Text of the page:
Who are you here for?  Because it's not as many people as you'd think.

It's designed for a tiny portion of the people playing the games

Why did Turbine stop designing raids for Lord of the Rings Online? Because no one played them. And that isn't a recent development, either. Sure, maybe Lord of the Rings Online is unique in that regard, but it sure doesn't seem like it.

There are plenty of data to be unpacked in this post when it comes to raiding in World of Warcraft, some of it outdated, but at the height of the game's popularity (Wrath of the Lich King), it still makes a pretty clear argument that raiders made up about 10% of the population: About 1.1 million players were killing the first boss of the highest tier of raids available while the game's overall populace was upwards of 11 million. Looking at WildStar's worldwide progress on Genetic Archives suggests that around 6500 players have cleared at least one boss; if you assume that all of these guilds had twice as many people going into raids and working on progression, an unlikely prospect, you still wind up with a figure that doesn't make up more than 10% of the game's population.

WoW, to its credit, buffed those numbers somewhat once it added in LFR, which also brings the difficulty down so far that there's no longer any real challenge. And it did so, in part, because there was no other content to be had (see point number one above). This has other impacts that we'll discuss further on.

Numbers don't tell the whole story, but they paint a picture. About 10% of the game's population, give or take, has an interest in actual progression via raiding. Those of us discussing it online have different perspectives solely because no one's going to take part in this discussion unless he's already passionate about the game or the genre, which skews the discussion more heavily toward people knee-deep in raiding. But the actual metrics paint a different story.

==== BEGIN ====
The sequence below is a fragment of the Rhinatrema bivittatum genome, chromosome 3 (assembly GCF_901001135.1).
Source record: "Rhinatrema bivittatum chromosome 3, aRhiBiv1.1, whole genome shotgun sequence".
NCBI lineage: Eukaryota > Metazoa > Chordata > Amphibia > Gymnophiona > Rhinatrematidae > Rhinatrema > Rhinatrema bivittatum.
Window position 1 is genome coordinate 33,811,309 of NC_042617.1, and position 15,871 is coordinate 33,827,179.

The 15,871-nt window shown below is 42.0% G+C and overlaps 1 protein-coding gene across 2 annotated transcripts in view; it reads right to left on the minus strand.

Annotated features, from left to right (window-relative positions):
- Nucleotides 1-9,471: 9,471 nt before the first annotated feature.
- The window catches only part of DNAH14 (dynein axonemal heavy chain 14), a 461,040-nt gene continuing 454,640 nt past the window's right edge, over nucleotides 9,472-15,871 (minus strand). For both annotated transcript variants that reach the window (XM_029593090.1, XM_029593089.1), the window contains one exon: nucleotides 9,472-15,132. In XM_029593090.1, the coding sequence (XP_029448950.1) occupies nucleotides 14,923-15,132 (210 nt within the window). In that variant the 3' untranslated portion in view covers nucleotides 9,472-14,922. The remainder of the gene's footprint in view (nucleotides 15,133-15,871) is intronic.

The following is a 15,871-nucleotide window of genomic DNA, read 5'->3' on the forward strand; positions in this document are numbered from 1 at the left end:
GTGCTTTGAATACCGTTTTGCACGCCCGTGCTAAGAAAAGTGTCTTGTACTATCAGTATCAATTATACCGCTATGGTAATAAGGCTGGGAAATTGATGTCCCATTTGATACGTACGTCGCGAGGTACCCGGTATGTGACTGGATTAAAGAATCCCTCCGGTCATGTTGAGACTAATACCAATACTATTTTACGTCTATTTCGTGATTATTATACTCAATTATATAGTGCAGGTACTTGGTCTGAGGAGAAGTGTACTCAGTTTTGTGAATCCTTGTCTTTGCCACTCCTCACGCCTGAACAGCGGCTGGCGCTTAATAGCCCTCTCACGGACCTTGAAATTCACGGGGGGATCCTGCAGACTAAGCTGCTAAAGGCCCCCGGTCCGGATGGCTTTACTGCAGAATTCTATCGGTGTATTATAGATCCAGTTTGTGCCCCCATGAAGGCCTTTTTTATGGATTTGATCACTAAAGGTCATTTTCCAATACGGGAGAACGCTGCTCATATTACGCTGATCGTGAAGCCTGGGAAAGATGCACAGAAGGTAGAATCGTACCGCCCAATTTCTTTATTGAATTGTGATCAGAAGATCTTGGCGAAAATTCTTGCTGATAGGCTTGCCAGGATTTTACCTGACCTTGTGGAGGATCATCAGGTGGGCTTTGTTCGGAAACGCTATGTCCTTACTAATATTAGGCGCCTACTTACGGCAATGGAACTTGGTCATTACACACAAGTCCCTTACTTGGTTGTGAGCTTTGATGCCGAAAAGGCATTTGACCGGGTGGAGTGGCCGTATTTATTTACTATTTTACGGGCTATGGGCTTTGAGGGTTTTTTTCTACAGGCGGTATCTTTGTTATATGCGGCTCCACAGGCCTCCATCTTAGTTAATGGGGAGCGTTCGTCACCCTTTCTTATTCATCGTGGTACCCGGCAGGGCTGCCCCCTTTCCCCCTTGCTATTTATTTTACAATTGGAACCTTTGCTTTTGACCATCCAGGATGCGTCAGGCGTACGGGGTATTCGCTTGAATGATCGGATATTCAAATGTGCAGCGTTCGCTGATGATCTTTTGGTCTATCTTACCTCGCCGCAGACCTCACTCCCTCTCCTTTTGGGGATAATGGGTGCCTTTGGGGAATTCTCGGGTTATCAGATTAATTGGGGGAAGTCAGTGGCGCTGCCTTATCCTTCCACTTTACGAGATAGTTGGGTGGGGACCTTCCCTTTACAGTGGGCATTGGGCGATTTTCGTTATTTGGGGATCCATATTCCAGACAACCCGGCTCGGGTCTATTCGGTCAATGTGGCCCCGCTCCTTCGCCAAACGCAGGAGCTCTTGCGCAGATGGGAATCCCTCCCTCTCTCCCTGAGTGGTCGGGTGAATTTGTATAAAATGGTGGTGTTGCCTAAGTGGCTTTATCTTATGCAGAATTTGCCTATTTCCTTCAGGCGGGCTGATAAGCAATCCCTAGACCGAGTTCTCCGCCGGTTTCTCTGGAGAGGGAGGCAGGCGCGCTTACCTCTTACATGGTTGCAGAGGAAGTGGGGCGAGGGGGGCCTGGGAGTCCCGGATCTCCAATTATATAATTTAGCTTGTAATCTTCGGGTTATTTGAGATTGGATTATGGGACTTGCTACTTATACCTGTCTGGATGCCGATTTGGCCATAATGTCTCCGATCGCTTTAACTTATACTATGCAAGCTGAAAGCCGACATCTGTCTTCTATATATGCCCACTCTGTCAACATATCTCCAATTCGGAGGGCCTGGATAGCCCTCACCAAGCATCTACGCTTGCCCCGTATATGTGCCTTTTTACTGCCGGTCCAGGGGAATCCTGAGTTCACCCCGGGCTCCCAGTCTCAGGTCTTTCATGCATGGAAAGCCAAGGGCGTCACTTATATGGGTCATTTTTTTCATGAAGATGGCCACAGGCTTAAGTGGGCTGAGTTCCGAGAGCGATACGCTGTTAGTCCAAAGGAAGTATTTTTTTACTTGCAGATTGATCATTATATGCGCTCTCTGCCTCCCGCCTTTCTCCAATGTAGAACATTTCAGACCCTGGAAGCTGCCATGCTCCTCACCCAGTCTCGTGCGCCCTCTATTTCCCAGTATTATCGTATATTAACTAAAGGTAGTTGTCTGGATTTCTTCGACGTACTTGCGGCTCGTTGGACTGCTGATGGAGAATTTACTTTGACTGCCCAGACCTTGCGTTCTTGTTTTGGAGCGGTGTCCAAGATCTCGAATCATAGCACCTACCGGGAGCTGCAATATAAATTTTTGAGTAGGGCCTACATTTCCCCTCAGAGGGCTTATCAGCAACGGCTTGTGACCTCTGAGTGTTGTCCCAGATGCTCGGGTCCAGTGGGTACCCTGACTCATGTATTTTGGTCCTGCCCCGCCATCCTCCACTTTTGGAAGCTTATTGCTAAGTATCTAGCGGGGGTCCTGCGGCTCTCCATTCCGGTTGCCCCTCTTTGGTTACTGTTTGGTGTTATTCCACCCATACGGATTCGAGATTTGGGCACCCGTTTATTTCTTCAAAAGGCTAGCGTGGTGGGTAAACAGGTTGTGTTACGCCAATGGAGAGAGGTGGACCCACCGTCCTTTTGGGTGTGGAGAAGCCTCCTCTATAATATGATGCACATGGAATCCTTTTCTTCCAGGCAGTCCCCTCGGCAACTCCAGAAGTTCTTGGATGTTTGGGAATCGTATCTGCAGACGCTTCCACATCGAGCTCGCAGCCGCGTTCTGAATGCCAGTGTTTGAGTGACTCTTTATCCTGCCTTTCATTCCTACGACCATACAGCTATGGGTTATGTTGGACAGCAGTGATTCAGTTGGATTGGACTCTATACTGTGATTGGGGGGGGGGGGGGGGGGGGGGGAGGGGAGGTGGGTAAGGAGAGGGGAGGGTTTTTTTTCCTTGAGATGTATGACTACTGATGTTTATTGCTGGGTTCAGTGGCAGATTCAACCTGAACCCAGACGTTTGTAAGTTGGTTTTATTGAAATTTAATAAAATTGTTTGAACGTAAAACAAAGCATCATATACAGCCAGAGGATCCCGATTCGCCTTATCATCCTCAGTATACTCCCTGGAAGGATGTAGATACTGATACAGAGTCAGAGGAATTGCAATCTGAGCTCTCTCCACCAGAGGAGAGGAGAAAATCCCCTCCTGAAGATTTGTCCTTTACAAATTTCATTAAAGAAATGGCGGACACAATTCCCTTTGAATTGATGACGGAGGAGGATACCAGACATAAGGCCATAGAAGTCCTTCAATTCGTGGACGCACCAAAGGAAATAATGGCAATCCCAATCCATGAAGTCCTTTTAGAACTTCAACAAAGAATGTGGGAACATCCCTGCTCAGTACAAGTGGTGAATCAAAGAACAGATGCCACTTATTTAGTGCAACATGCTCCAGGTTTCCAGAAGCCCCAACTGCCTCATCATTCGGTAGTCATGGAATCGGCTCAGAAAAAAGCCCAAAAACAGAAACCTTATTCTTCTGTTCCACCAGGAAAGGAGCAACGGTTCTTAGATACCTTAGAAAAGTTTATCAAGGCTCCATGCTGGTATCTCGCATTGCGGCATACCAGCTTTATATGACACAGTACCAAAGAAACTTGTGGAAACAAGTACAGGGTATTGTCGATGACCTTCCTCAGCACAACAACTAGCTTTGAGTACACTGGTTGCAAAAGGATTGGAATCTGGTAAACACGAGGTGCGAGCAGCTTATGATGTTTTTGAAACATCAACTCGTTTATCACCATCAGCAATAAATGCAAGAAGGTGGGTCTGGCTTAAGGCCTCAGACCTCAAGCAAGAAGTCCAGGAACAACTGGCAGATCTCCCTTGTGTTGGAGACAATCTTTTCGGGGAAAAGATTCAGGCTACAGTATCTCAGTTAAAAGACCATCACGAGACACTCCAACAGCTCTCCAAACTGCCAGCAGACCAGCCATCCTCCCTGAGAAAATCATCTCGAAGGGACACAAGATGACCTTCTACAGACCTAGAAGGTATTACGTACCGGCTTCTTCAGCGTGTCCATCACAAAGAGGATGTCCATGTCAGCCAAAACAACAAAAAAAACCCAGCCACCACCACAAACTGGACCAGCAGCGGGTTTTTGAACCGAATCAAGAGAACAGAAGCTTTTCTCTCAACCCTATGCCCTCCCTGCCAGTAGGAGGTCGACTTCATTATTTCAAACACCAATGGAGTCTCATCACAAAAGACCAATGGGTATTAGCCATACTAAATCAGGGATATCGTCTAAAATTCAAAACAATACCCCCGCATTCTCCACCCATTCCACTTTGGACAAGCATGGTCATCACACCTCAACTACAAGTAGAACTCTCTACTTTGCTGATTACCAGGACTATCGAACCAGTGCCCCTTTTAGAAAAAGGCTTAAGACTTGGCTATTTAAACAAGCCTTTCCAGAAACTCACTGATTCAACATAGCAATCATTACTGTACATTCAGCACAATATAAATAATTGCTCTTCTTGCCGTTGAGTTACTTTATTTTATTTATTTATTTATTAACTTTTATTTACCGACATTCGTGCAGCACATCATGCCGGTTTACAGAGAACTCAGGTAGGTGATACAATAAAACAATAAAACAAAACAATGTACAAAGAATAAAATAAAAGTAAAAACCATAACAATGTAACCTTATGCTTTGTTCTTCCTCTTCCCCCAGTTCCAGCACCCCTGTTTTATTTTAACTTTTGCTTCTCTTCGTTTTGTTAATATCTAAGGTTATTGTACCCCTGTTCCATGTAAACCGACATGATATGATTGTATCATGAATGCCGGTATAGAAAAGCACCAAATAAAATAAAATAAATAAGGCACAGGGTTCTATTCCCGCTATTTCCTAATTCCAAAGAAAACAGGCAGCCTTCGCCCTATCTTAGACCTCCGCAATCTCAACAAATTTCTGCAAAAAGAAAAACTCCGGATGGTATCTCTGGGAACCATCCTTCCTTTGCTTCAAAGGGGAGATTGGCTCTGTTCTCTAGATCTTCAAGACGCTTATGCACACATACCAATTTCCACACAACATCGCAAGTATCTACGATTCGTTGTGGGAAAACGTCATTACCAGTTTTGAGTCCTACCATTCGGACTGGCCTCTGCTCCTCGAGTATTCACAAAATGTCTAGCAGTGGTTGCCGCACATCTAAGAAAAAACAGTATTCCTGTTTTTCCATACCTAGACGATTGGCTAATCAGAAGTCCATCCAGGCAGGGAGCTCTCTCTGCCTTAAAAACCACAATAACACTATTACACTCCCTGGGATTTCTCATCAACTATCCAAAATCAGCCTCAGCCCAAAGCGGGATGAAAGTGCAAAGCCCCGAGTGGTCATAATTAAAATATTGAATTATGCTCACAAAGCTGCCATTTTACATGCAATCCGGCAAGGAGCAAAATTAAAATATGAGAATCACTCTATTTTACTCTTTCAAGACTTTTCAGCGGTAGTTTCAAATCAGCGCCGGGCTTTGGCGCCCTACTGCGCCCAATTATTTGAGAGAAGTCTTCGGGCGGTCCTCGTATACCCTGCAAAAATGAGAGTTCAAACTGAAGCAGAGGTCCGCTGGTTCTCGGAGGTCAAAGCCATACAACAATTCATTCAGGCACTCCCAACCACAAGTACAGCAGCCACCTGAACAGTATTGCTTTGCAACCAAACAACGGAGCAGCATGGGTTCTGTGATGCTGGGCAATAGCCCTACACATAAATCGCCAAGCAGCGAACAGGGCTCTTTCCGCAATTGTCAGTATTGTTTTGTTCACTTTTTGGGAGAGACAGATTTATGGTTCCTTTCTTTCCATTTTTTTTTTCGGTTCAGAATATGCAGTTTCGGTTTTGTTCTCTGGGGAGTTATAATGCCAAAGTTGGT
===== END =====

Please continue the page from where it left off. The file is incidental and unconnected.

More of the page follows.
What you're left with, under this model, is a system under which 90% of the playerbase doesn't get to experience content that took significant time, effort, and resources to develop -- enough time, effort, and resources that other features had to be cut down. If you don't raid for whatever reason, you are expected to subsidize the players who do.

Think about that for a moment. Would you go to a restaurant where everyone paid the same amount of money, but 10% of the patrons got access to a better menu and better service? Would you pay for Netflix if 10% of subscribers had access to the movies that you spend a good chunk of time cursing about why they aren't already available via streaming? Heck, would you be happy if you could watch only half of a movie but 10% of the people subscribing could see the whole thing and tell you about it?

Put into more concrete terms, this is what everyone fears will happen with any free-to-play game, with only a small selection of people getting access to the core of the game. Raiding is just gated by time and desire rather than the size of your bankroll. Games with a raid-heavy model are creating a lot of content aimed at a vanishingly small portion of the overall playerbase.

"But the social aspects!" you cry in the comments. "The challenge is necessary!" And to that I say come back tomorrow, friends. This is called part one for a reason. Because those usual counter-arguments don't carry the weight they seem to at a glance.

Everyone has opinions, and The Soapbox is how we indulge ours. Join the Massively writers as we take turns atop our very own soapbox to deliver unfettered editorials a bit outside our normal purviews (and not necessarily shared across the staff). Think we're spot on -- or out of our minds? Let us know in the comments!